JMC Academy Game Development student Jordi White talks about what she has learnt here so far...
1. Sketching and life drawing makes you an artistic god!
– Everyone starts off awful (I did) but one day you will be awesome, I watched some of the worst artists easily become the best in just a tri-mester.
2. Paper and digital art are best friends and should be treated with equal respect
– You should also know
how to paint and sketch digitally as well; it allows you to create work quickly for a digitally based working environment.
3. Photoshop is your new best friend
– it’s a powerful tool that people use in a lot of creative industries, JMC always runs beginner and intermediate workshops for all the programs it teaches – this was really, REALLY helpful.
4. Modelling means you can create Entire Universes!
– learning digital modelling in Maya and other programs meant I can create whatever I want; my only limit is my imagination.
5. Once you learn to model you need to make them pretty with colour and stuff
– UV Unwrapping and texturing are your reliable friends for this job.
6. Once you have made worlds you need to create the people that will inhabit those worlds
– character creation is a full process from initial ideas, to sketches, to finalised art, to modelling, UV unwrapping, texturing, rigging and finally animating.
7. Anatomy Studies and creating Clay Models (Ecorche’s). Now I know where my fibular is!
– whilst it sounds boring, it was exceptionally fun and helpful in advancing my 3D modelling skills because if you don’t understand how something should look, you can craft it out of clay in a few seconds.
8. Behind any great game is a reliable Engine
– if you want to make games Unity is an exceptional place to start.
9. Programming is a foreign language, prepare to have a translation problem
– C# is used in most game studios it also may as well have been Polish when I started learning it but now it’s just plain English and it’s my new favourite language.
10. Give it life and make it dance, now that’s animation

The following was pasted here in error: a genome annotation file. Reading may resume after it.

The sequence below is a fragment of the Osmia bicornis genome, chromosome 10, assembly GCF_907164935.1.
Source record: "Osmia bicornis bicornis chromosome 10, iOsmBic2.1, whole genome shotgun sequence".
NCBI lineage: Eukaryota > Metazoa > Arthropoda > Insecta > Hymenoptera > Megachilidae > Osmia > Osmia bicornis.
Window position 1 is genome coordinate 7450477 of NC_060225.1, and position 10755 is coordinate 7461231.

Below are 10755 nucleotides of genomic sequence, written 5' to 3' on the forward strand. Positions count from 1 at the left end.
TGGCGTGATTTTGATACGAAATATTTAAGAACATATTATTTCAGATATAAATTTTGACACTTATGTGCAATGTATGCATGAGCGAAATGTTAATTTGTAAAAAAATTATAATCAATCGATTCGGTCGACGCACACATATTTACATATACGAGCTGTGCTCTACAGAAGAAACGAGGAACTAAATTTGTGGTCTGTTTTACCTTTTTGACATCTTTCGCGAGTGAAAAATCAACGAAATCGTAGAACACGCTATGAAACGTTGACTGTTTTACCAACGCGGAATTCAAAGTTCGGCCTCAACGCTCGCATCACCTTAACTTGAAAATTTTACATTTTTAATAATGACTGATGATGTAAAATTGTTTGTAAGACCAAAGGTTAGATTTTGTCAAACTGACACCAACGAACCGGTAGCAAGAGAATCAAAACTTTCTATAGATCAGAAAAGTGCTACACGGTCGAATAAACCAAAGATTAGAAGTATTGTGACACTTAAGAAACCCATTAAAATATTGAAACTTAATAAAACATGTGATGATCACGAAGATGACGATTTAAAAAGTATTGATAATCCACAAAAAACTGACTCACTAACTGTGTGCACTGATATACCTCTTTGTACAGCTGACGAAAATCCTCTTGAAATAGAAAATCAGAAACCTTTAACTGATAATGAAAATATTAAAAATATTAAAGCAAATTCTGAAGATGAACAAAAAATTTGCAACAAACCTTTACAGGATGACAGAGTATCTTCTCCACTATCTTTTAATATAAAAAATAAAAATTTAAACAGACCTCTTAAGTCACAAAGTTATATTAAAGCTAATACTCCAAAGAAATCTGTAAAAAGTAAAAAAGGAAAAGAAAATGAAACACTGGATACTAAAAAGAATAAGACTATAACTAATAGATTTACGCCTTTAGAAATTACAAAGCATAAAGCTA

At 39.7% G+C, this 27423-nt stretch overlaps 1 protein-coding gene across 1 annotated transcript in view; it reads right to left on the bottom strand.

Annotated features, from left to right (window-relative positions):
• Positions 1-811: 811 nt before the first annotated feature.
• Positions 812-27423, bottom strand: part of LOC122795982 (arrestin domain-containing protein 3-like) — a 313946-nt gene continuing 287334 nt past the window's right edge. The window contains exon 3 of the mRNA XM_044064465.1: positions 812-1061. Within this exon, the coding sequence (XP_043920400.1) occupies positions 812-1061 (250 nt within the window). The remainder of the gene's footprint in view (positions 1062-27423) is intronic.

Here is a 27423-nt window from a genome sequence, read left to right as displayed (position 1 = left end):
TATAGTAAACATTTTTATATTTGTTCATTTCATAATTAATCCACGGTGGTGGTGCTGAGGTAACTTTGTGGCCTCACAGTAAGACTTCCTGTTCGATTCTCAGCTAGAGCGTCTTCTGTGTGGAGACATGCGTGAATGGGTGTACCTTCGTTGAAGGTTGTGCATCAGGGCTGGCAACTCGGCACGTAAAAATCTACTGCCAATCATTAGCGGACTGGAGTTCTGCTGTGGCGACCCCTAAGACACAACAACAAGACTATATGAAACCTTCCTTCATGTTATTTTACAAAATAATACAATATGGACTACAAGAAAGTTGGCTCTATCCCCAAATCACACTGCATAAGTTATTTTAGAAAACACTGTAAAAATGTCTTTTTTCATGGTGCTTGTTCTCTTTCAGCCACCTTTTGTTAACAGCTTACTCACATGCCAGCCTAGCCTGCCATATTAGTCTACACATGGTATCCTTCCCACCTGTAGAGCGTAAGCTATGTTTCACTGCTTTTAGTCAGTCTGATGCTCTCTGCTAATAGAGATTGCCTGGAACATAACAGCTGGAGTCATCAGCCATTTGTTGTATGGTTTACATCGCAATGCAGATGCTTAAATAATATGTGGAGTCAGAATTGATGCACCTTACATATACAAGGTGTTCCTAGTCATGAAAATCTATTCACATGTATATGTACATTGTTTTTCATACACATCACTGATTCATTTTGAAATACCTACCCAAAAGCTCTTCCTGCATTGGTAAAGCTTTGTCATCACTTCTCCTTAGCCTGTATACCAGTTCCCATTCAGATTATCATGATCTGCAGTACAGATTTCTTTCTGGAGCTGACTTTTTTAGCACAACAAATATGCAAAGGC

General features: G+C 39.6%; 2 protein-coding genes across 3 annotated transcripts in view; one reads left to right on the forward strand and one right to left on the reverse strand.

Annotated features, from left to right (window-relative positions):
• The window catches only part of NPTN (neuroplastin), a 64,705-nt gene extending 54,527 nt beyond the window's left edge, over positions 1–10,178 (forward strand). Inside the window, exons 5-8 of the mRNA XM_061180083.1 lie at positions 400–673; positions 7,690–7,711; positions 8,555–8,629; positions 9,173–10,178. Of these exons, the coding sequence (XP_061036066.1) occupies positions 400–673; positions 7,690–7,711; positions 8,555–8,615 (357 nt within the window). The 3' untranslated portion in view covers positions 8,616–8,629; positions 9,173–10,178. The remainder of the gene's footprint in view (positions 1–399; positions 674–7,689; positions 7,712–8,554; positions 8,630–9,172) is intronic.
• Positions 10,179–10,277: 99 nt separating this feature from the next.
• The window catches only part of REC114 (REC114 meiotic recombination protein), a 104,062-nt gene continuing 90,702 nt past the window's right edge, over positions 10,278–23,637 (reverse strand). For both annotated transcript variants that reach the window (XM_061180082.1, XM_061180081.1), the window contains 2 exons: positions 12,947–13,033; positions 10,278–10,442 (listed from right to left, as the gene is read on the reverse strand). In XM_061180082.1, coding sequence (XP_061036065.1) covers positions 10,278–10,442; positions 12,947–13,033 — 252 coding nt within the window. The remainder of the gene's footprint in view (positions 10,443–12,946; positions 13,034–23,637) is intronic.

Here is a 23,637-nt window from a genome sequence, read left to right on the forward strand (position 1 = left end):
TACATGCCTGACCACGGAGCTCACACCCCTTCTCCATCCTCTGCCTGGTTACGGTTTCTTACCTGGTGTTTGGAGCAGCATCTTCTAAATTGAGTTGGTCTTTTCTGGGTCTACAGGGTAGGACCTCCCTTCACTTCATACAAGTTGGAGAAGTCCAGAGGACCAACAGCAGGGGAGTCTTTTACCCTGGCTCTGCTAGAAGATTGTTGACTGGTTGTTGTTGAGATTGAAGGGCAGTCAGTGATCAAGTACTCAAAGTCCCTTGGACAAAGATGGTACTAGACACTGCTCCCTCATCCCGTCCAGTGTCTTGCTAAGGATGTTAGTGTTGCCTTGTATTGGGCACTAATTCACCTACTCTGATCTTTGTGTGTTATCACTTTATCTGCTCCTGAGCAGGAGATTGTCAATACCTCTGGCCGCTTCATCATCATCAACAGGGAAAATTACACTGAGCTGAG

– animation comes in many forms and I’ve covered a whole host of different types (from 2d to 3d), the more you do the better you get.
11. So you can make digital art! Now paint it in pixels
– they aren’t the same, not even close but both are
very rewarding when you get it right.
12. Being able to draw is one thing but making it look amazing is another
– colour theory, composition and polish are all skills which you need to make amazing work.
13. Make those game dreams into functional game ideas! –
Learning how to produce ideas into actual functional games is an art form in itself and you will forever be practising.
14. Now take those functional ideas and make them into games (prototypes)
– Prototyping is the best skill you will acquire because it allows you to bring all your skills together to produce a mini working game which would be the small version of a big idea – if it’s fun, you could be onto a winner!
15. Test, test, test, did you test it? Test it some more, done, good, test it again! –
Test everything you do until you have a minimum viable product that is functional and most of all enjoyable.
16. When you tell someone about your game, impress people so much they will kill someone just to play it –
Pitching games is a technical skill which can only be learnt by doing, every single game I create at JMC I have done a pitch for.
17. There is no I in Team, just me, meat and well...team
– Working in a group on multiple projects gets you ready for a teamwork driven environment. This environment is in almost every game studio.
18. MAKE IT FUN! JUST DO IT!!!
19. Never EVER! Be afraid to ask questions - I can guarantee from all the industry professionals who will teach you, someone will always have an answer. I once asked a lecturer such an obscure question he called someone from a games studio he used to work at just to answer my question. It’s moments like those that I love.
20. Never be afraid to fail,
uni is the place to make mistakes because you can only get better! Don’t forget everyone is an amateur when they start; no one was born a master.
21. The most important thing I have learned
- is if you have a dream, an idea or a passion. Don’t ever question are you good enough, anyone can achieve, the only question you need to ask is how do I start?